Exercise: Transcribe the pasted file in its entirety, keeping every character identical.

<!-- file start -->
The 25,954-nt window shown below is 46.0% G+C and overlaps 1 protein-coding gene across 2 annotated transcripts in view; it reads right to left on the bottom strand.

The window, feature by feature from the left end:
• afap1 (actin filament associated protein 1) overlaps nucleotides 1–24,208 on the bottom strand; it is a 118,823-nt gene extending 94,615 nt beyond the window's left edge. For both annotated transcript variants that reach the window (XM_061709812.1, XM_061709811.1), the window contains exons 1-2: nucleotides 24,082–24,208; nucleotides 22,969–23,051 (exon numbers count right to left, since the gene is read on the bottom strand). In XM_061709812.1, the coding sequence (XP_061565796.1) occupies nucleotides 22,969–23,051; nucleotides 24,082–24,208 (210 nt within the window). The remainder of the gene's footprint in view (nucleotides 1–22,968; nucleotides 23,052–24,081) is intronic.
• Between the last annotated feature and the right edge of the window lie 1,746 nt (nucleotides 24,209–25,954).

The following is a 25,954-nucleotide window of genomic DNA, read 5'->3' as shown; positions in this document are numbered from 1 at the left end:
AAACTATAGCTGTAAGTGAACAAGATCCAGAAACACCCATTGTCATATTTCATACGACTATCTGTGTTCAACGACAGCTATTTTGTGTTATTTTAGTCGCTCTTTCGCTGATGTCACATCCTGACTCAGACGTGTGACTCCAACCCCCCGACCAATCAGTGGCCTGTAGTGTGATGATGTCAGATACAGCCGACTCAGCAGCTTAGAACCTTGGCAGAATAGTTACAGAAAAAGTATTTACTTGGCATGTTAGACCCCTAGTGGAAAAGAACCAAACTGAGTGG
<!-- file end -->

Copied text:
The 25,954-nt window shown below is 46.0% G+C and overlaps 1 protein-coding gene across 2 annotated transcripts in view; it reads right to left on the bottom strand.

The window, feature by feature from the left end:
• afap1 (actin filament associated protein 1) overlaps nucleotides 1–24,208 on the bottom strand; it is a 118,823-nt gene extending 94,615 nt beyond the window's left edge. For both annotated transcript variants that reach the window (XM_061709812.1, XM_061709811.1), the window contains exons 1-2: nucleotides 24,082–24,208; nucleotides 22,969–23,051 (exon numbers count right to left, since the gene is read on the bottom strand). In XM_061709812.1, the coding sequence (XP_061565796.1) occupies nucleotides 22,969–23,051; nucleotides 24,082–24,208 (210 nt within the window). The remainder of the gene's footprint in view (nucleotides 1–22,968; nucleotides 23,052–24,081) is intronic.
• Between the last annotated feature and the right edge of the window lie 1,746 nt (nucleotides 24,209–25,954).

The following is a 25,954-nucleotide window of genomic DNA, read 5'->3' as shown; positions in this document are numbered from 1 at the left end:
AAACTATAGCTGTAAGTGAACAAGATCCAGAAACACCCATTGTCATATTTCATACGACTATCTGTGTTCAACGACAGCTATTTTGTGTTATTTTAGTCGCTCTTTCGCTGATGTCACATCCTGACTCAGACGTGTGACTCCAACCCCCCGACCAATCAGTGGCCTGTAGTGTGATGATGTCAGATACAGCCGACTCAGCAGCTTAGAACCTTGGCAGAATAGTTACAGAAAAAGTATTTACTTGGCATGTTAGACCCCTAGTGGAAAAGAACCAAACTGAGTGG